CAN I RELY ON NEW JERSEY COURT PERSONNEL FOR LEGAL ADVICE?
New Jersey Court employees cannot give you “free” legal advice and a New Jersey Court judge may refuse to let you claim that you were right in taking an action (or in deciding not to take action) because you relied on advice from such employees. Most New Jersey Court employees are not trained New Jersey attorneys and therefore, they may not know what advice to give you. Working at the New Jersey Court as a non-judge is not the same as practicing law.

CAN I RELY ON NEW JERSEY COURT FORMS PROVIDED BY THE NEW JERSEY COURT?
The New Jersey Court usually provides certain types of New Jersey Court legal forms to the public and those forms are often very helpful. However, beware relying on New Jersey Court forms provided by the New Jersey Court – the New Jersey Court forms are often deceptively simple, while New Jersey cases often are much more complex than they first appear to be. There is simply no substitute for a competent New Jersey attorney licensed to practice law in New Jersey who has experience handling New Jersey cases. New Jersey Court forms don’t talk and New Jersey Court forms and their directions rarely, if ever, cover every possible situation, set of facts or legal issue that may arise in a New Jersey case. Each New Jersey case has its own particular legal issues and therefore, its own challenges. If you can afford a competent New Jersey attorney, it is best to have the New Jersey attorney prepare your New Jersey Court paperwork for you.

CAN I HANDLE A NEW JERSEY CASE MYSELF?
Many New Jersey pro se plaintiffs and New Jersey pro se defendants can and do successfully handle New Jersey cases, from filing the first paperwork to the collection of a New Jersey Court judgment. However, many other New Jersey pro se plaintiffs and New Jersey pro se defendants also make mistakes that lead to the dismissal of their New Jersey cases or that result in the entry of a New Jersey Court money judgment against them. The greater the money at stake, the greater the reason to consider using the services of a competent attorney licensed to practice law in New Jersey to handle part or all of the New Jersey case. The following are reasons to use an attorney to handle part or all of your New Jersey case:
• New Jersey Court fees often change
• New Jersey Court rules often change
• New Jersey Court employees cannot give you “free” legal advice and a New Jersey Court judge may refuse to let you claim that you were right in taking an action (or in deciding not to take action) because you relied on advice from such employees
• New Jersey Court forms available on websites may not cover every situation you may face in Court
• each New Jersey case has its own particular legal issues and therefore, its own challenges
• it is very common for New Jersey pro se plaintiffs and New Jersey pro se defendants to file inadequate or incorrect New Jersey Court complaints that result in the New Jersey Court complaints or answers to New Jersey Court complaints being rejected by the New Jersey Court or being dismissed by the New Jersey Court after filing and before or after trial because of procedural deficiencies.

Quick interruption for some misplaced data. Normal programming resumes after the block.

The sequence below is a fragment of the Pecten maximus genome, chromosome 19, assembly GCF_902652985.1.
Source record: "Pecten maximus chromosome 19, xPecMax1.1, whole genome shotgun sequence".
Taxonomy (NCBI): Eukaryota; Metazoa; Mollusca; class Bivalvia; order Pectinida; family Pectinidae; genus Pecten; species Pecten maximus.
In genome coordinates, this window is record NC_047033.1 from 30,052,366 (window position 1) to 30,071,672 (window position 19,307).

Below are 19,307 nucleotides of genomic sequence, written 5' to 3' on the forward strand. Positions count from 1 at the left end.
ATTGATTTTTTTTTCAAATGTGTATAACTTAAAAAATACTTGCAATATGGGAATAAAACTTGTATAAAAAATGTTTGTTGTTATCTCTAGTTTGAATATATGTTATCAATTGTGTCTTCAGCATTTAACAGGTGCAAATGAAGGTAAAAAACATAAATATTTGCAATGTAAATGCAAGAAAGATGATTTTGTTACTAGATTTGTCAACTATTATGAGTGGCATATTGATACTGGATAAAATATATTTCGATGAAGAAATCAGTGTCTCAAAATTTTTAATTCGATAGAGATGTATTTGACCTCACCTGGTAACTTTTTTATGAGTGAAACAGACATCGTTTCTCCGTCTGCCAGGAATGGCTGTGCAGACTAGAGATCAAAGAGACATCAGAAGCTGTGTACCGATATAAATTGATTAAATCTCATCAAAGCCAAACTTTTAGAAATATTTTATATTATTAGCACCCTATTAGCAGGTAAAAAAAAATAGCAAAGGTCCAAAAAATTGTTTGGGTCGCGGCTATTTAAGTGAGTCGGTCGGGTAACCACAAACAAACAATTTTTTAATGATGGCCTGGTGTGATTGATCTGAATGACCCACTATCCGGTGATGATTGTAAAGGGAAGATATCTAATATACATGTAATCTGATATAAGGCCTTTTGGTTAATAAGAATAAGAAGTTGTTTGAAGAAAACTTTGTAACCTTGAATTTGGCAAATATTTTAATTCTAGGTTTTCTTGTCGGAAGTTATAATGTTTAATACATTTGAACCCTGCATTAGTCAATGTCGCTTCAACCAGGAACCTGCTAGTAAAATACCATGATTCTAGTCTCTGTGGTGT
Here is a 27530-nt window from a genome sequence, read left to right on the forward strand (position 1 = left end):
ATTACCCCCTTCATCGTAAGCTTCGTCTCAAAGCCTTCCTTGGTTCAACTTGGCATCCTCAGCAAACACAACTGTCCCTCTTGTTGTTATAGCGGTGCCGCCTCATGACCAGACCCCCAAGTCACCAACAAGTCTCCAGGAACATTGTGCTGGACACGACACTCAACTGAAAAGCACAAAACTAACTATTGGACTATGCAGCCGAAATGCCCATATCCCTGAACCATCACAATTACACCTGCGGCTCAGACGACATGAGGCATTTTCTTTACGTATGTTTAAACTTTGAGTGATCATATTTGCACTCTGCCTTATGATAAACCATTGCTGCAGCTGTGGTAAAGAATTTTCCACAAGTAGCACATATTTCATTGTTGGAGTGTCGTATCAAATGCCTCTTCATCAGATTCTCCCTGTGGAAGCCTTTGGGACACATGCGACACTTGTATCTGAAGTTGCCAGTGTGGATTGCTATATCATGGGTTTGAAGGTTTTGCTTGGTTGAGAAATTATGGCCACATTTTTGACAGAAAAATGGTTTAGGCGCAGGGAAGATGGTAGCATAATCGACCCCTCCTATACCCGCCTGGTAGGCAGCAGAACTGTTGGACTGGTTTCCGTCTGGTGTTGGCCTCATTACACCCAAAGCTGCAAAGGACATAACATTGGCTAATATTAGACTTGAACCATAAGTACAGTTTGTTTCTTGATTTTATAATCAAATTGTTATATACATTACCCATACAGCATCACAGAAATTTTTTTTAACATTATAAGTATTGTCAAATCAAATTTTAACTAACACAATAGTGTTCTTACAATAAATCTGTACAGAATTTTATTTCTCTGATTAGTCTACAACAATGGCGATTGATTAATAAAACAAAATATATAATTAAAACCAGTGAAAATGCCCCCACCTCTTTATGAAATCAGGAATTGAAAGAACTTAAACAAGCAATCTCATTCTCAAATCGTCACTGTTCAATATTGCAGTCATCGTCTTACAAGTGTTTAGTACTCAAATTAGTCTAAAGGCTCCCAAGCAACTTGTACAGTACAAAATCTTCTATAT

• it is not uncommon for judges to get very frustrated by an unrepresented party’s lack of preparation or ignorance of the facts or law of the New Jersey case.
• a Court has the power to punish unprepared New Jersey plaintiffs and New Jersey defendants, such as by throwing their New Jersey case out of Court or limiting what they can present at the New Jersey Court trial.
• New Jersey has many published cases, laws, regulations, Court rules and rules of evidence that can be very tricky to understand and that can be used to prevent you from doing much of what you want to do at the New Jersey Court trial.
• it is very common for Courts to refuse to allow a party to use or refer to documents or items at the New Jersey Court trial that the person themselves never prepared. Often New Jersey plaintiffs and New Jersey defendants stumble into New Jersey Court with a video, photograph, bill or affidavit or other form of written statement, thinking they are going to use it as proof that they lost money or that they are not responsible for someone else’s damages, only to have a New Jersey Court judge tell the New Jersey plaintiffs and New Jersey defendants that it is not going to even consider such items or documents.
• without the proper preparation, items and documents may never be considered by the New Jersey Court. Also, if there are any legal issues to be dealt with at the New Jersey Court trial, you must be prepared to argue them, which may require you to refer to Court rules, evidence rules, laws, regulations or published cases.
• you cannot show up at the New Jersey Court expecting the judge hearing your New Jersey case to explain Court rules, evidence rules, Court procedure or the details of the law that applies to your New Jersey case. The judge hearing your New Jersey case is not permitted to give you legal advice.

It is important to remember that even if you have an attorney, you could lose your New Jersey case. Hiring an attorney to handle part or all of your New Jersey case does not guarantee your success. However, it may provide what is needed to win your New Jersey case or to avoid certain mistakes.

DOES THE LAW OFFICE OF PAUL DEPETRIS HAVE EXPERIENCE HANDLING NEW JERSEY CASES?
Yes. Paul DePetris has performed the following tasks:
• handled New Jersey cases for plaintiffs and defendants across New Jersey, from Bergen County New Jersey to Cumberland County New Jersey, including representations of individuals, small businesses and large corporations.
• settled New Jersey cases for plaintiffs and defendants across New Jersey.
• reviewed many New Jersey Court settlement agreements.
• enforced many New Jersey Court settlement agreements.
• provided New Jersey pro se plaintiffs and New Jersey pro se defendants with New Jersey Court legal advice and prepared New Jersey Court legal forms
• prepared and filed many New Jersey Court complaints
• tried New Jersey Court jury trials
• mediated many New Jersey cases
• argued New Jersey Court motions
• handled New Jersey Court proof hearings
• handled New Jersey Court post judgment collection proceedings

Mr. DePetris has appeared before the Superior Court of New Jersey in the following counties:
• Atlantic County New Jersey Court
• Bergen County New Jersey Court
• Burlington County New Jersey Court
• Camden County New Jersey Court
• Cape May County New Jersey Court
• Cumberland County New Jersey Court
• Essex County New Jersey Court
• Gloucester County New Jersey Court
• Hudson County New Jersey Court
• Mercer County New Jersey Court
• Middlesex County New Jersey Court
• Monmouth County New Jersey Court
• Morris County New Jersey Court
• Ocean County New Jersey Court
• Passaic County New Jersey Court
• Salem County New Jersey Court
• Somerset County New Jersey Court
• Sussex County New Jersey Court
• Union County New Jersey Court
• Warren County New Jersey Court

IN WHAT NEW JERSEY COUNTIES WILL THE LAW OFFICE OF PAUL DEPETRIS HANDLE NEW JERSEY CASES?
The Law Office of Paul DePetris offers to handle and help individuals and businesses with New Jersey Court Claims cases in North, Central and Southern New Jersey, including cases in the following New Jersey counties:
• Atlantic County New Jersey Court
• Bergen County New Jersey Court
• Burlington County New Jersey Court
• Camden County New Jersey Court
• Cape May County New Jersey Court
• Cumberland County New Jersey Court
• Essex County New Jersey Court
• Gloucester County New Jersey Court
• Hudson County New Jersey Court
• Mercer County New Jersey Court
• Middlesex County New Jersey Court
• Monmouth County New Jersey Court
• Morris County New Jersey Court
• Ocean County New Jersey Court
• Passaic County New Jersey Court
• Salem County New Jersey Court
• Somerset County New Jersey Court
• Sussex County New Jersey Court
• Union County New Jersey Court
• Warren County New Jersey Court

WHAT IF I DON’T HAVE ENOUGH MONEY TO HIRE AN ATTORNEY TO HANDLE MY NEW JERSEY CASE FROM BEGINNING TO END?
In many situations, the Law Office of Paul DePetris offers alternatives to handling New Jersey cases for an hourly fee, such as by offering to handle your New Jersey case up to trial for a fixed fee or to help you handle your New Jersey case by yourself. Such flexible methods may allow you to keep the amount legal fees you spend on your New Jersey case to a fixed sum, while providing you the help you need to handle your New Jersey case. For a no obligation phone consultation about what the Firm might be able to do for you, call Mr. DePetris at 609-714-2020 or send an email to Mr. DePetris.